To many, Harvard’s 6.5 percent return on its investments this year might seem like more of the same. Another year, another drop in the bucket for the wealthiest university in the world. But there’s a lot more to unpack when it comes to Harvard’s fiscal health.
We are concerned that Harvard’s return lagged behind the S&P 500, as well as a standard 60-40 stock-to-bond ratio investment portfolio. But it should be noted that within the Ivy League only Brown was able to beat this second benchmark, which would have yielded nearly 10 percent returns this year.
As economic growth begins to slow in the U.S. and around the world, it’s not totally shocking to see lower returns to the endowment. Additionally, Harvard logged a significant growth in operating surplus, which increased from $196 million to $298 million. This increase speaks well of the University’s financial management under Harvard Management Corporation CEO N.P. “Narv” Narvekar.
Both of these outcomes may be due to increased caution in the runup to a potential recession. Fear of such a crash is building; two weeks ago an article in Bloomberg predicted a 27 percent chance of a crash in the next 12 months, a noted increase from its analogous prediction one year ago, but still less likely than before the 2008 crisis. Either way, Harvard has signaled that it is in the midst of preparing for difficult times. A year ago, we praised University President Lawrence S. Bacow’s efforts to rein in budget inefficiencies and encouraging scenario planning, despite the health of the economy at the time.
One of the reasons Bacow and Harvard pushed for fiscal caution is the federal endowment tax, to which the University is subject for the first time this year. Harvard continues to lobby against the 1.4 percent tax, submitting its formal opposition to the Treasury Department this past month alongside more than 30 other universities. The tax would cost Harvard roughly $48.9 million, though the Treasury has not finalized its guidelines.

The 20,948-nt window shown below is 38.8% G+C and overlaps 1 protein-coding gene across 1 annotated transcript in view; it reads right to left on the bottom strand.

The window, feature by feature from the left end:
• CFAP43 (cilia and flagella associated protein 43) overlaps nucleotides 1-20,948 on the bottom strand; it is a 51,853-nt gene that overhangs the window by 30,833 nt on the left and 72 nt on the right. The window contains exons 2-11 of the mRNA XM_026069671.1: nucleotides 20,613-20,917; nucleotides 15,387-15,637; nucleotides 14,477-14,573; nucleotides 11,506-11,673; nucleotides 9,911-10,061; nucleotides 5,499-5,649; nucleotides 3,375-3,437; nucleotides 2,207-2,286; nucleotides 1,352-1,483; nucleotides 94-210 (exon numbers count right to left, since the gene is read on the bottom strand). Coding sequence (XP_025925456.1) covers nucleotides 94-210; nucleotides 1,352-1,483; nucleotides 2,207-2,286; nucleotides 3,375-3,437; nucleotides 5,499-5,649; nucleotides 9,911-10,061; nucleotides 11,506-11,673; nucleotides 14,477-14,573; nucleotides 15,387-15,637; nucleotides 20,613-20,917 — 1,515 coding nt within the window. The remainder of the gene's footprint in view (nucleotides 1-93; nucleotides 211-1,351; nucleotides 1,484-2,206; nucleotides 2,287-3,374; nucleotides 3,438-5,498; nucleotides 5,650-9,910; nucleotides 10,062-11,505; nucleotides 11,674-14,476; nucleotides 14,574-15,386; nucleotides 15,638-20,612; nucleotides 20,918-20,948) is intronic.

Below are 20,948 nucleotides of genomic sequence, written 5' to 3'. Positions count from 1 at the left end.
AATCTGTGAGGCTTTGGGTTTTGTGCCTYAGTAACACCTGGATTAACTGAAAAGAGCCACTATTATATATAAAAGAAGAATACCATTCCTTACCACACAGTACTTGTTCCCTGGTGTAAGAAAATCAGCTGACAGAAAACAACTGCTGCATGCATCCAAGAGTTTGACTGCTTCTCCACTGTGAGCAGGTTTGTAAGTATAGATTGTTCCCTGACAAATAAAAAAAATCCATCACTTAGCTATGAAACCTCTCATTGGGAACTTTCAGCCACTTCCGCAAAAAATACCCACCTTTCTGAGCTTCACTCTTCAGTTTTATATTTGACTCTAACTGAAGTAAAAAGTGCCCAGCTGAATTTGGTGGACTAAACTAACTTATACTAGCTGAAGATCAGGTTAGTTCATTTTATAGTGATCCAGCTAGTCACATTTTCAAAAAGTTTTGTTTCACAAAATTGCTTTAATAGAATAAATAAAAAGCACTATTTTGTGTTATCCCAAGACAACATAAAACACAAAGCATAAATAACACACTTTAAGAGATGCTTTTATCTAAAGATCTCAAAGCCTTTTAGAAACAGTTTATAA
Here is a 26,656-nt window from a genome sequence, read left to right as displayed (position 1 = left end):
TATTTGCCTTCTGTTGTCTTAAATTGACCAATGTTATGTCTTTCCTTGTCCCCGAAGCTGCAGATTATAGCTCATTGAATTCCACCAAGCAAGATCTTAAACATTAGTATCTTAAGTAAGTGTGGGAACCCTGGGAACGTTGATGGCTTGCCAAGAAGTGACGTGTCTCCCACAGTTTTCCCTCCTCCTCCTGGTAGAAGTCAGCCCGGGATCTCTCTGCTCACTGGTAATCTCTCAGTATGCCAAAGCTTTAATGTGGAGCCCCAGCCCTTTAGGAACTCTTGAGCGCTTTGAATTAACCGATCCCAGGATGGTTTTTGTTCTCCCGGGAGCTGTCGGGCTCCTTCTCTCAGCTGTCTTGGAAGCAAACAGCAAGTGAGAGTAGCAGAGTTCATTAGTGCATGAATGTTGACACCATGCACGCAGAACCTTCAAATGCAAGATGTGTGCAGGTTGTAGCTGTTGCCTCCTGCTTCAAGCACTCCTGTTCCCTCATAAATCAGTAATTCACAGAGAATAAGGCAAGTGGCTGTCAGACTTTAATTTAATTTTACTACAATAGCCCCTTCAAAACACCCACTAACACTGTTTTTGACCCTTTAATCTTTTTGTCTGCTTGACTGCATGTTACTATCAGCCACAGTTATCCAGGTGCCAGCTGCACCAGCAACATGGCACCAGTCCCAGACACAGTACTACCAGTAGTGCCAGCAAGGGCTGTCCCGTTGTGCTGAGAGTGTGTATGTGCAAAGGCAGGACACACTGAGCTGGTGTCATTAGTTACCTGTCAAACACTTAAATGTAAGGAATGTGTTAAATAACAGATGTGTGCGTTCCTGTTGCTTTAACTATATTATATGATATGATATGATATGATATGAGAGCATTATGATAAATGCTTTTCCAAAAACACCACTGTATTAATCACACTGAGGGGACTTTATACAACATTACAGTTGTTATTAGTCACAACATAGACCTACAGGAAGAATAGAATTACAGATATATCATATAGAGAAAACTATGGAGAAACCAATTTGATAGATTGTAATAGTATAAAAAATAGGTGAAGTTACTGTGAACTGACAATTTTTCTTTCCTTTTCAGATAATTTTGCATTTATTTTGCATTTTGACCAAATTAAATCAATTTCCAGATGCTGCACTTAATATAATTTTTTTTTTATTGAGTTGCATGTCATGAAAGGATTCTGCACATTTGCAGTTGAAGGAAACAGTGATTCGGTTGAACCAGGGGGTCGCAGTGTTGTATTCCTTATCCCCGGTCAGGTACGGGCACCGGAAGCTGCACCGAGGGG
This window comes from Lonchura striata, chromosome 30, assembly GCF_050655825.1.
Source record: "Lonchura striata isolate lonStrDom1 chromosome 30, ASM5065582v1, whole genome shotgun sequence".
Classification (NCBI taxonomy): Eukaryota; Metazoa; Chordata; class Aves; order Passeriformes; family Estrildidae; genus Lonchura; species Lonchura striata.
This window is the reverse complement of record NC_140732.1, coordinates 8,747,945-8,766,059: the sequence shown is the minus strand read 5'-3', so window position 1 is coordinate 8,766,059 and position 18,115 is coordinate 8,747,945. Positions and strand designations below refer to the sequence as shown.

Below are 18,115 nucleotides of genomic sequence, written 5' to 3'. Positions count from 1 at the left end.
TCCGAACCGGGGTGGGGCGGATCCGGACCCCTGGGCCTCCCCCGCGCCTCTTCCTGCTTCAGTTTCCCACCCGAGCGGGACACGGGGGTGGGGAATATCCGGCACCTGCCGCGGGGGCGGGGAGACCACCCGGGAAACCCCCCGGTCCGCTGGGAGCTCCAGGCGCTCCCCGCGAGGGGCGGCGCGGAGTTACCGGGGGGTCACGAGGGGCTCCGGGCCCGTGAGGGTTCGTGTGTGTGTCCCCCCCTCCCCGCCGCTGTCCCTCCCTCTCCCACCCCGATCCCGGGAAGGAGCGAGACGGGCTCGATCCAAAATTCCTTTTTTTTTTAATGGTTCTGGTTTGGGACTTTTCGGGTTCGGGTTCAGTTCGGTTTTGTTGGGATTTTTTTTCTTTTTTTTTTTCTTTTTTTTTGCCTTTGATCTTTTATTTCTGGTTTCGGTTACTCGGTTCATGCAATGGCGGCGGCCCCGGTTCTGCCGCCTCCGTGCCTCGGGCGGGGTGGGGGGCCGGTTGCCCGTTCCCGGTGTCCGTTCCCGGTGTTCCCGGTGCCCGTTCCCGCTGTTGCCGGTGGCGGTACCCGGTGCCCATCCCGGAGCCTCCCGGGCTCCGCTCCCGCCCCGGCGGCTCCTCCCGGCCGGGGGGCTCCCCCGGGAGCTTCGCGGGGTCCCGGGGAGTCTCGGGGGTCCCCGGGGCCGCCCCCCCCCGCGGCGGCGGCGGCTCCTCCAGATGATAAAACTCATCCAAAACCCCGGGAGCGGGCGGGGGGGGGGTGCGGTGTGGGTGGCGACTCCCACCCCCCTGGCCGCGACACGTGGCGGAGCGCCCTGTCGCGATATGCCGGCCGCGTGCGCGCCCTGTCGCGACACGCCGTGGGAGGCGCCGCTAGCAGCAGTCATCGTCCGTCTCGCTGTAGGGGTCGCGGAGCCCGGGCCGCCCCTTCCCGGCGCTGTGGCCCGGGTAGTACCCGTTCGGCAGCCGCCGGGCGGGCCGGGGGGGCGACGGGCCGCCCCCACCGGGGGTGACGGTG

We continue to support Harvard in its opposition to the endowment tax, and believe that tight fiscal management is an essential defensive strategy as these lobbying efforts continue. But whatever approach Harvard takes to lessening the burden of the new tax, it should not under any circumstances cut financial aid, which it has cautioned may be necessary in a recent report. The University’s capacity to accept low-income students should not be up for debate, even in a budget crunch.
Finally, as Narvekar reaches the halfway point in his five-year plan for revamping the HMC, we would suggest — alongside many of our peers and others in our broader community — that now is as good a time as ever for the University to think about how it can shift its investments out of fossil fuels. In May, we called on Harvard to divest from fossil fuels. We argued then that symbols matter, and we continue to stand proudly behind that position. But it strikes us that 2019 seems to pose a perfect example of how fossil fuel divestment may not only be symbolically significant but fiscally prudent. Recent reports indicate that some green energy-based exchange-traded funds significantly outpaced fossil fuel investments, which saw only 1 percent growth in 2019, by 32 percent.
A ragtag crew of student opinion editors, we’re no HMC — nor do we aspire to be — but a 32 percent better return seems pretty compelling to us.
This staff editorial solely represents the majority view of The Crimson Editorial Board. It is the product of discussions at regular Editorial Board meetings. In order to ensure the impartiality of our journalism, Crimson editors who choose to opine and vote at these meetings are not involved in the reporting of articles on similar topics.